Interdisciplinary Research Seminars
Hall Center seminars are open to interested faculty, staff and graduate students.
If you would like seminar paper password information, call 785-864-7823. You can sign-up to receive e-mail updates for individual seminars HERE.
Complete seminar schedules are available HERE.
If you are a seminar director in need of forms for administration, they can be found here.
The Colonialism seminar is co-directed by Cecile Accilien (African & African American Studies), Santa Arias (Latin American & Caribbean Studies), and Robert Schwaller (History).This seminar examines the history and legacy of colonialism in Latin America. Meetings provide an opportunity for a dynamic examination of hemispherical and transatlantic connections across four major themes: identity, territory, religion, and cultural production.
Digital Humanities Seminar
The Digital Humanities Seminar is co-directed by Peter Grund (English), and Elspeth Healey (KU Libraries).The Digital Humanities Seminar, co-sponsored by the Institute for Digital Research in the Humanities (IDRH), provides a forum for sharing and discussion of new digitally-enabled humanities research efforts, with a specific focus on what digital humanities tools and practices can do for a range of humanistic research.
The Disability Studies Seminar is co-directed by Ray Mizumura-Pence (American Studies), and Sherrie Tucker (American Studies). The Disability Studies Seminar will provide a much-needed forum for scholars to explore and share research on topics relevant to disability within and across the humanities, arts, and social sciences. Scholars within Disability Studies tend to recognize disability in terms of social construction and minority culture.
The Gender Seminar is co-directed by Brian Donovan (Sociology), and Stacey Vanderhurst (Women, Gender, and Sexuality Studies). The Gender Seminar studies gender as a basic concept in humanistic scholarship and/or as a fundamental organizing principle in social life.
Medieval & Early Modern Seminar
The Medieval & Early Modern Seminar is co-directed by Jonathan Lamb (English), and Caroline Jewers (French & Italian). The Medieval & Early Modern Seminar meets each semester to discuss original work relating to any aspect of the history, culture, literature, art, or society of any part of the world between c.1500 and c.1800.
Nature & Culture Seminar
The Nature and Culture Seminar is co-directed by Sara Gregg (History) and Phillip Drake (English). Nature is our oldest home and our newest challenge. This seminar brings the perspective of the humanities to bear on past and present environmental issues. It includes research on the changing perception, representation, and valuation of nature in human life, on the reciprocal impact of environmental change on social change, and on the variety of ways we use, consume, manage, and revere the earth. Co-sponsored by Environmental Studies.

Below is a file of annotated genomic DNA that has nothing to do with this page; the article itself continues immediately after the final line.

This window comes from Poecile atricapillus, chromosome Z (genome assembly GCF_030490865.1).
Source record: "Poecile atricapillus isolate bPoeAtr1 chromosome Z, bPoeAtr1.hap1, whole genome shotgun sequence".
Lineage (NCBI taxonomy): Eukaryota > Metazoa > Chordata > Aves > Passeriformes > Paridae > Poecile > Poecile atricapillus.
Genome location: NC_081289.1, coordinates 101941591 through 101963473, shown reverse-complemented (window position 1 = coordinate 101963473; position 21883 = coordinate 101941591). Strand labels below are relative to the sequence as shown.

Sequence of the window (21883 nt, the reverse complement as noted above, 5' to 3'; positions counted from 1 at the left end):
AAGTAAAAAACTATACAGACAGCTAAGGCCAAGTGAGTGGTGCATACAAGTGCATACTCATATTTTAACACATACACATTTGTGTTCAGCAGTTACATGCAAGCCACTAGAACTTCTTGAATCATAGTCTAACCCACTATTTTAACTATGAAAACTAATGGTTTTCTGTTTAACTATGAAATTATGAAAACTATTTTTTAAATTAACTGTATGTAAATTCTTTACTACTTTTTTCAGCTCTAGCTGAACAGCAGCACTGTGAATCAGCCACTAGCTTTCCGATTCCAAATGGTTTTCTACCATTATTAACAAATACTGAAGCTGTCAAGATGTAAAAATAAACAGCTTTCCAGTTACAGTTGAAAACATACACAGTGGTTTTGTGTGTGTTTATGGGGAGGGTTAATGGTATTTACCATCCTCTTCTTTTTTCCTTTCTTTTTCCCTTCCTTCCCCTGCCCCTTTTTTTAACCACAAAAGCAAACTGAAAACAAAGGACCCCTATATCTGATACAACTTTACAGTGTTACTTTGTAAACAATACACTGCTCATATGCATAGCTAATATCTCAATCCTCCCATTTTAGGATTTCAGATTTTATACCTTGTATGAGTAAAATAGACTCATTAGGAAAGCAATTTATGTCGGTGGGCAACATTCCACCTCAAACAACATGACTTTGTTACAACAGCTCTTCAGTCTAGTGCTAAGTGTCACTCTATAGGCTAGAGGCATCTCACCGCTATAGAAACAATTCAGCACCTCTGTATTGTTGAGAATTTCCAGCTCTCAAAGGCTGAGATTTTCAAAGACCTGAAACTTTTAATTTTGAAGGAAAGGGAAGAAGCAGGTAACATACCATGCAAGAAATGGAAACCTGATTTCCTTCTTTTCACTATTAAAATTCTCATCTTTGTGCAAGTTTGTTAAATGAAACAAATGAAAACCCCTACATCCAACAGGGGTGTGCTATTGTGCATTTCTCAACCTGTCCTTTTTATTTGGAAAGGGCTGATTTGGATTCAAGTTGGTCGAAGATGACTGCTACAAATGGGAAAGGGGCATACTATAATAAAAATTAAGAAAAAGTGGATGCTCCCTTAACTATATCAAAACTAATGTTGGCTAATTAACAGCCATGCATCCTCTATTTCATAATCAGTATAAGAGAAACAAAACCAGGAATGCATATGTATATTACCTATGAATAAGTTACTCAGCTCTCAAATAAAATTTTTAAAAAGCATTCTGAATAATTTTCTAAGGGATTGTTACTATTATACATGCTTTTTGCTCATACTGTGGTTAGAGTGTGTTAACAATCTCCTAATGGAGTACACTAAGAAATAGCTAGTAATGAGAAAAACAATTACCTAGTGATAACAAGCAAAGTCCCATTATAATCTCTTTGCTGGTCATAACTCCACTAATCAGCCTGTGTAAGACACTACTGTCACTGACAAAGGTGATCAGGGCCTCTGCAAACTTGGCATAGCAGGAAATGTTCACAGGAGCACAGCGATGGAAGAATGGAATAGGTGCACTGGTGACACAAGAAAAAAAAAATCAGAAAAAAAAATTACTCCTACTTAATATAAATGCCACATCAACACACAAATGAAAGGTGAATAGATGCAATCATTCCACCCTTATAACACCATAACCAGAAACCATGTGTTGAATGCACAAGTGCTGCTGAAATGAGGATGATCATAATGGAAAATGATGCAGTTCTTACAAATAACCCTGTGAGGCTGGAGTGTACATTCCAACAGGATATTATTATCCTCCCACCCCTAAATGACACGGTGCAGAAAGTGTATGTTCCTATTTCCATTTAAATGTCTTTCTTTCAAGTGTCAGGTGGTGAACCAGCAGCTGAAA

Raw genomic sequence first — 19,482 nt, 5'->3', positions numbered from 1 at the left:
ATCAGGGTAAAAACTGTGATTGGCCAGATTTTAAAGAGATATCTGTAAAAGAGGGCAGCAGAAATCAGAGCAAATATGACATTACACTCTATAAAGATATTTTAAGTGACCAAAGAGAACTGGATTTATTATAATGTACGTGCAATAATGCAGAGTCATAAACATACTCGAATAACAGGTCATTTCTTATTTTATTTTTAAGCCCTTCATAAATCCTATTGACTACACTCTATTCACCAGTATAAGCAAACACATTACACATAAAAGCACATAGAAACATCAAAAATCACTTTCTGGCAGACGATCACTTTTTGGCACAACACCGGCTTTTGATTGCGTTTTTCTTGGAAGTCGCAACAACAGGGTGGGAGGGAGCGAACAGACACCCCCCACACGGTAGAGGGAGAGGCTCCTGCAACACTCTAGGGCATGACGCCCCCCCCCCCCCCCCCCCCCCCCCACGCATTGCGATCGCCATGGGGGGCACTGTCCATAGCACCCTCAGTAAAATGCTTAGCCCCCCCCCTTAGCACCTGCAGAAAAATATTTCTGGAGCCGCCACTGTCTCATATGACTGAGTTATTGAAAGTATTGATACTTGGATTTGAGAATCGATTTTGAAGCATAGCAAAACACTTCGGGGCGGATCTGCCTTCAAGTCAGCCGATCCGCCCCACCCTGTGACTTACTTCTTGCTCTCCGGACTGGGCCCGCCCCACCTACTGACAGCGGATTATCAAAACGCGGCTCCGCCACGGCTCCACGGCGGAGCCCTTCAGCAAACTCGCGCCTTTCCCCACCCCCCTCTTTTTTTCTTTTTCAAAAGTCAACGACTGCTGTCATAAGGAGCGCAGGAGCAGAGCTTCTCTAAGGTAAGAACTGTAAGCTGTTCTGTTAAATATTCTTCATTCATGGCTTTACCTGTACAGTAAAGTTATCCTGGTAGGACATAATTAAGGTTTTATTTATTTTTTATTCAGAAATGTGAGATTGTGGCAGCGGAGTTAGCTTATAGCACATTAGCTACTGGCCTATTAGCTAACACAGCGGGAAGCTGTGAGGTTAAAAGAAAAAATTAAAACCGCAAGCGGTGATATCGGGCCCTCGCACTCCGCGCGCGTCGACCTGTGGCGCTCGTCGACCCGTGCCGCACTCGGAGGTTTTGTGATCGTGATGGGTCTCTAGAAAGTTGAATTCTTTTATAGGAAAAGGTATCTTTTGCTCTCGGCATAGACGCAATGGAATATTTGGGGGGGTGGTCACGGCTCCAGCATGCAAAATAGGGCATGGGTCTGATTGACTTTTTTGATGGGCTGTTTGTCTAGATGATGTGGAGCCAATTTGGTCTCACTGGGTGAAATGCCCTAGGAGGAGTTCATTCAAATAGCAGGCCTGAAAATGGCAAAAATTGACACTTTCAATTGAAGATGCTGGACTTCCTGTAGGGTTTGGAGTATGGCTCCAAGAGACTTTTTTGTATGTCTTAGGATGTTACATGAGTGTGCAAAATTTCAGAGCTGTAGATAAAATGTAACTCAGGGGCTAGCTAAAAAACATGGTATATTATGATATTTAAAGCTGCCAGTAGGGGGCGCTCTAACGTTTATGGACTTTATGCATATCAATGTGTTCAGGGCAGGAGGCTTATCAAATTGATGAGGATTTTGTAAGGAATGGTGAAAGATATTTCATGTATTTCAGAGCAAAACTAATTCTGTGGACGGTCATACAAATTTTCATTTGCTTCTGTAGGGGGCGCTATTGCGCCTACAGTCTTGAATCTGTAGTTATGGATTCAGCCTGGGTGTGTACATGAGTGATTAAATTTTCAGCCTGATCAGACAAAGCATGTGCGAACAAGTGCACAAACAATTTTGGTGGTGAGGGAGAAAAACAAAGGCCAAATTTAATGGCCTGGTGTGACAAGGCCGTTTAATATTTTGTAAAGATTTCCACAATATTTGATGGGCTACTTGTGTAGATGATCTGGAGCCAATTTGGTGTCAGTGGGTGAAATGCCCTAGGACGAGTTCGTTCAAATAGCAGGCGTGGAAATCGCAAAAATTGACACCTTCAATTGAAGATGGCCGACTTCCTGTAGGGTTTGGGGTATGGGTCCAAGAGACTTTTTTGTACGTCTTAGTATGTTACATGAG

Place, Race, and Space Seminar
The Place, Race, and Space Seminar is co-directed by Shawn Alexander (African & African American Studies), David Roediger (American Studies) and Ludwin Molina (Psychology). The Place, Race, and Space Seminar explores the interplay of social, historical, psychological, and spatial forces in configuring racial formations, identities, and experiences throughout the world. Its thematic concerns are shaped by work in African & African American Studies, American Studies, Anthropology, Critical Race Theory, Geography, History, Latin American Studies, Political Science, Psychology, and Urban Studies. Co-sponsored by the Langston Hughes Center.
The Urban Experience Seminar
The Urban Experience Seminar is co-directed by John Rury (Education), Marie-Alice L’Hereux (Architecture, Design & Planning), and Bradley Lane (Public Affairs and Administration). The Urban Experience seminar focuses on urban social and cultural space and attendant relationships, both as a result of ideas and imagination, and as a function of historical, social, economic, and political forces.
Undergraduate Research Seminar
This seminar's primary goal is to offer a forum for undergraduate researchers to discuss each other's works-in-progress and to introduce to them to the value of exchange and collaboration in the production of knowledge in the Humanities, Arts, and Social Sciences.